Adobe Creative Suite – The expensive design suite has sparked an abundance of alternatives that provide solutions for the education market. It may not provide all the professional tools of Creative Suite, but it gives young inspiring graphic designers cheaper solutions to start with. Photoshop is probably the most famous of the Creative Suite, and the open source community has a stable alternative with GIMP. If GIMP is too much of a learning curve, try these other alternatives to Photoshop. InDesign page layout software can be replaced with Scribus. Illustrator can be replaced with InkScape. Flash can be replaced with Synfig. Dreamweaver can be replaced with Nvu. Premiere can be replaced with Avidemux.
Content Management System – In the education market, CMS is clearly dominated by open source solutions. I have seen websites run entirely under open source solutions such as Joomla, Moodle, and Drupal. Others may call this space as Learning Management Systems and Virtual Learning Environments. There are a host of others, including WordPress, but the three above seem to be the most used in education.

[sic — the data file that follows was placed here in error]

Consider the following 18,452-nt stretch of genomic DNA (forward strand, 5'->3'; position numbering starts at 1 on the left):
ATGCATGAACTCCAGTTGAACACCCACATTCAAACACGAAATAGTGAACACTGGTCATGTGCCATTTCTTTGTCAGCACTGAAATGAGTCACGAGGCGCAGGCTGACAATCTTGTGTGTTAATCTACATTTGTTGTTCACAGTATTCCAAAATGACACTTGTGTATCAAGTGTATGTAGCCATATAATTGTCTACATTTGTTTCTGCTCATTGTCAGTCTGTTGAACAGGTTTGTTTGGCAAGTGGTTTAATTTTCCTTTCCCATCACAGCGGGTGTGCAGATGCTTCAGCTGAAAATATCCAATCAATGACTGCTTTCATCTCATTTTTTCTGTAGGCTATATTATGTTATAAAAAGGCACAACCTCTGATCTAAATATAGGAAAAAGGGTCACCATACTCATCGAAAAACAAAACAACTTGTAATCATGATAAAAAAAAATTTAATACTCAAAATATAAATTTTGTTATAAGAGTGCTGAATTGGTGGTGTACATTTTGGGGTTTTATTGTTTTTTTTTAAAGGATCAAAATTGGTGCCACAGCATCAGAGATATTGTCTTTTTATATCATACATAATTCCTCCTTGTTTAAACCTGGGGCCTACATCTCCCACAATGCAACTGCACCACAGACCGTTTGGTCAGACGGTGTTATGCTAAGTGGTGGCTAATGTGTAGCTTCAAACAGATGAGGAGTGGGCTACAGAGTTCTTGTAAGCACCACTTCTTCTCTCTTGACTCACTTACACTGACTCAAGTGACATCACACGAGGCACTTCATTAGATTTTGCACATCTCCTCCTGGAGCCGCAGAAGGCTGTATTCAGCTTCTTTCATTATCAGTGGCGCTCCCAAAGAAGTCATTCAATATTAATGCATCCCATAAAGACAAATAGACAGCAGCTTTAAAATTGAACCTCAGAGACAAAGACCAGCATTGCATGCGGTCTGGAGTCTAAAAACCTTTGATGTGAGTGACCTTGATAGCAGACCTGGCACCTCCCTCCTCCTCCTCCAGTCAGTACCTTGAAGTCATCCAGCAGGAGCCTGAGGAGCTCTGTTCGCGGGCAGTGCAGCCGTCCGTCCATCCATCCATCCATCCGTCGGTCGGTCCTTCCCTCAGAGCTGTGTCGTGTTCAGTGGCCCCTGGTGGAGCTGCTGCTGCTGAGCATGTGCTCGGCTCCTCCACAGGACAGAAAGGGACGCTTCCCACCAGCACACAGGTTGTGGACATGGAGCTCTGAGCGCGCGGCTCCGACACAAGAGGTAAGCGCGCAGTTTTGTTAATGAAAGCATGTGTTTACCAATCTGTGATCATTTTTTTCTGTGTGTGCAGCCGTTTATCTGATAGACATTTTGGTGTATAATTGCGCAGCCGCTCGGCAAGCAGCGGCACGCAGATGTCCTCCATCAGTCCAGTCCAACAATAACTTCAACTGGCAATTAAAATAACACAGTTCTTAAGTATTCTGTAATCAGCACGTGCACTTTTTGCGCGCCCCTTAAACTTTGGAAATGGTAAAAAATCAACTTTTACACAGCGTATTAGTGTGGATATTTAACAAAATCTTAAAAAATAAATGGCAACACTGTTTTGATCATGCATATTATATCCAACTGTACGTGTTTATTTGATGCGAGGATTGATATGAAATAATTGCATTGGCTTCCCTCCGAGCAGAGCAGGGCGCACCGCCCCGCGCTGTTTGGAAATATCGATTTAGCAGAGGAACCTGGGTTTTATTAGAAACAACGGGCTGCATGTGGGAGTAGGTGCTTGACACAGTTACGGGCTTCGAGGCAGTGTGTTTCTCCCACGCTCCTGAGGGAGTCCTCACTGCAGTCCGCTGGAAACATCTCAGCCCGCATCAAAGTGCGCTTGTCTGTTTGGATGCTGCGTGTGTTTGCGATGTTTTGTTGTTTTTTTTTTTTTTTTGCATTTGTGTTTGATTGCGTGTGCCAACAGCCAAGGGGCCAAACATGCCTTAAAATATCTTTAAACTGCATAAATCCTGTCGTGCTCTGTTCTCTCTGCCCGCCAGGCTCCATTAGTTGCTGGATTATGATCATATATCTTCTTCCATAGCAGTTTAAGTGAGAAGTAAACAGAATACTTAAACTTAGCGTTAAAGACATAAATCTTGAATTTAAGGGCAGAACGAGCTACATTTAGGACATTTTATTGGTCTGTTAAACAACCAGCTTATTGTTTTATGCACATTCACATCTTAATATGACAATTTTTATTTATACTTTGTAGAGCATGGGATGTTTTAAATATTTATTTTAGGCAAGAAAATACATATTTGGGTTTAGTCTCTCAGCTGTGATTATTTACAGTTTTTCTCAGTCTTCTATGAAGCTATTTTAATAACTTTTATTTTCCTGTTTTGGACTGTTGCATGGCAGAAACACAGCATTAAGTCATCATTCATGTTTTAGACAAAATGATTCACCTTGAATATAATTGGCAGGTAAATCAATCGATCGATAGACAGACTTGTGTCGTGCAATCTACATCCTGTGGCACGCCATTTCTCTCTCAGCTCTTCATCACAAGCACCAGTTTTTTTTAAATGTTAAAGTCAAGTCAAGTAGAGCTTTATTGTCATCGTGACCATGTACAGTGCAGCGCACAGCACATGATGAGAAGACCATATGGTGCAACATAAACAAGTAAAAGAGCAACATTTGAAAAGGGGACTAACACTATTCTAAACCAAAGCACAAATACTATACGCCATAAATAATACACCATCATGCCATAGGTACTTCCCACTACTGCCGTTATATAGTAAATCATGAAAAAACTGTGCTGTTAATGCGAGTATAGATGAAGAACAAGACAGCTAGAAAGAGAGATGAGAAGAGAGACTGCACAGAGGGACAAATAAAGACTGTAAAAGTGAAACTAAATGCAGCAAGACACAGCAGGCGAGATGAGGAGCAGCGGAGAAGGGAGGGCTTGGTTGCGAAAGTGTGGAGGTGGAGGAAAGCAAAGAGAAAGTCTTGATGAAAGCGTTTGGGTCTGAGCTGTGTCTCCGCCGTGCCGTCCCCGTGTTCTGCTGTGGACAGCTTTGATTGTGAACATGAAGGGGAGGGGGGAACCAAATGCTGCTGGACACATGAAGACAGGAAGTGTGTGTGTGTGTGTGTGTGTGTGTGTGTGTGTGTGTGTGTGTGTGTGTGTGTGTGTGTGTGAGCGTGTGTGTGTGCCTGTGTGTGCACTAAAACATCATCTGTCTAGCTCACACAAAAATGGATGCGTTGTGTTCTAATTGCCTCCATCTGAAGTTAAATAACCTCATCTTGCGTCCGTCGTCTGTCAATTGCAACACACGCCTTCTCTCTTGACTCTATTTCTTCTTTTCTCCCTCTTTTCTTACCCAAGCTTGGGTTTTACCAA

Student Information System – SIS can eat into a budget quite easily as most companies charge per student. There are open source alternatives out there, but have gained little traction in the education market. I for one would like to see if OpenSIS, Moodle, and Focus/SIS can be viable alternatives to the PowerSchools of SIS.
Computer Lab Management – Deploying student desktops and laptops can be a management nightmare for IT operations. iTALC is an open source solution for lab management.
Firewalls – There are host of firewall security open source solutions on the market. Here are seven that I have seen or heard people use in school infrastructures: SmoothWall, IPCop, Endian, Clark Connect, pfSense, Untangle, & Shorewall. There are also a host of content filtering solutions built into firewalls, but for a cloud solution look to OpenDNS. Just point your network to use OpenDNS servers to proxy the Internet. It is CIPA compliant as well.
Network Analyzers – IT operations could not do without having sniffer software to analyze TCP/IP data on the network. Wireshark runs on Windows, Linux, and OSX platforms and will analyze a spectrum of protocols on the network. Ethereal, Spiceworks and DNA are also available for download.
Interactive Whiteboards – The cost of IWB can be expensive when a school tries to outfit each class with one. However, there is an evolving alternative to IWBs and one solution gaining popularity is the AverPen. Here is a snippet of their marketing: “Ever imagine it would be possible to combine Interactive Whiteboard, Wireless Slate and Student Response System features into one complete, yet affordable solution?” Wiimote IWB: Great add from @jasontbedell.